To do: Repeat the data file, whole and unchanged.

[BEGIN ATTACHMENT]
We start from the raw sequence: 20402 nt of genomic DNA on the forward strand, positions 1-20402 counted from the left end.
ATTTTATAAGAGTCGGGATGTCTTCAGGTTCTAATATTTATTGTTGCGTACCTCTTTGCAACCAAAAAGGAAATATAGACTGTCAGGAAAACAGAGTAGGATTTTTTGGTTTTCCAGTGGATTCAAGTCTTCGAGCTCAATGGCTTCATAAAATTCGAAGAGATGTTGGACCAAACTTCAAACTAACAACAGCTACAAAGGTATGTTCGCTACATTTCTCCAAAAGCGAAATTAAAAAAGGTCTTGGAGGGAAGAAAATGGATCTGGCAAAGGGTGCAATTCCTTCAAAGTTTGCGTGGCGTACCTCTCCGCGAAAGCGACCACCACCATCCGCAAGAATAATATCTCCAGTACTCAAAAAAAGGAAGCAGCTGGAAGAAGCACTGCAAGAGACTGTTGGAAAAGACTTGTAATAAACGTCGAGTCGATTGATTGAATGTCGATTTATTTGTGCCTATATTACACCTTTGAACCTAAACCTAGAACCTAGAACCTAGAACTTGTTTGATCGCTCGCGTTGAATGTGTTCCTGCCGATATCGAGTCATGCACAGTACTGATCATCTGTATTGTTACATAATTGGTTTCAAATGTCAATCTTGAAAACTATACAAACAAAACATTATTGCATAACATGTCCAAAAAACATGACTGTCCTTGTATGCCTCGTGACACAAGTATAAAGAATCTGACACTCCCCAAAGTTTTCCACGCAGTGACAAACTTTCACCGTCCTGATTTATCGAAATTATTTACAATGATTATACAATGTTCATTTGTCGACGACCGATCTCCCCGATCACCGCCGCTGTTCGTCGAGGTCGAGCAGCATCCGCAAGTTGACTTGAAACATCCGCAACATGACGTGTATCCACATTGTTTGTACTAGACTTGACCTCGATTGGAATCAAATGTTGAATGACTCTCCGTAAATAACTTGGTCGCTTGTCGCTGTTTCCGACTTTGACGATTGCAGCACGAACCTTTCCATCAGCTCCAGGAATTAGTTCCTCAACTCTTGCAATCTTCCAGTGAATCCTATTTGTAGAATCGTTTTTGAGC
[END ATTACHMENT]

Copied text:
We start from the raw sequence: 20402 nt of genomic DNA on the forward strand, positions 1-20402 counted from the left end.
ATTTTATAAGAGTCGGGATGTCTTCAGGTTCTAATATTTATTGTTGCGTACCTCTTTGCAACCAAAAAGGAAATATAGACTGTCAGGAAAACAGAGTAGGATTTTTTGGTTTTCCAGTGGATTCAAGTCTTCGAGCTCAATGGCTTCATAAAATTCGAAGAGATGTTGGACCAAACTTCAAACTAACAACAGCTACAAAGGTATGTTCGCTACATTTCTCCAAAAGCGAAATTAAAAAAGGTCTTGGAGGGAAGAAAATGGATCTGGCAAAGGGTGCAATTCCTTCAAAGTTTGCGTGGCGTACCTCTCCGCGAAAGCGACCACCACCATCCGCAAGAATAATATCTCCAGTACTCAAAAAAAGGAAGCAGCTGGAAGAAGCACTGCAAGAGACTGTTGGAAAAGACTTGTAATAAACGTCGAGTCGATTGATTGAATGTCGATTTATTTGTGCCTATATTACACCTTTGAACCTAAACCTAGAACCTAGAACCTAGAACTTGTTTGATCGCTCGCGTTGAATGTGTTCCTGCCGATATCGAGTCATGCACAGTACTGATCATCTGTATTGTTACATAATTGGTTTCAAATGTCAATCTTGAAAACTATACAAACAAAACATTATTGCATAACATGTCCAAAAAACATGACTGTCCTTGTATGCCTCGTGACACAAGTATAAAGAATCTGACACTCCCCAAAGTTTTCCACGCAGTGACAAACTTTCACCGTCCTGATTTATCGAAATTATTTACAATGATTATACAATGTTCATTTGTCGACGACCGATCTCCCCGATCACCGCCGCTGTTCGTCGAGGTCGAGCAGCATCCGCAAGTTGACTTGAAACATCCGCAACATGACGTGTATCCACATTGTTTGTACTAGACTTGACCTCGATTGGAATCAAATGTTGAATGACTCTCCGTAAATAACTTGGTCGCTTGTCGCTGTTTCCGACTTTGACGATTGCAGCACGAACCTTTCCATCAGCTCCAGGAATTAGTTCCTCAACTCTTGCAATCTTCCAGTGAATCCTATTTGTAGAATCGTTTTTGAGC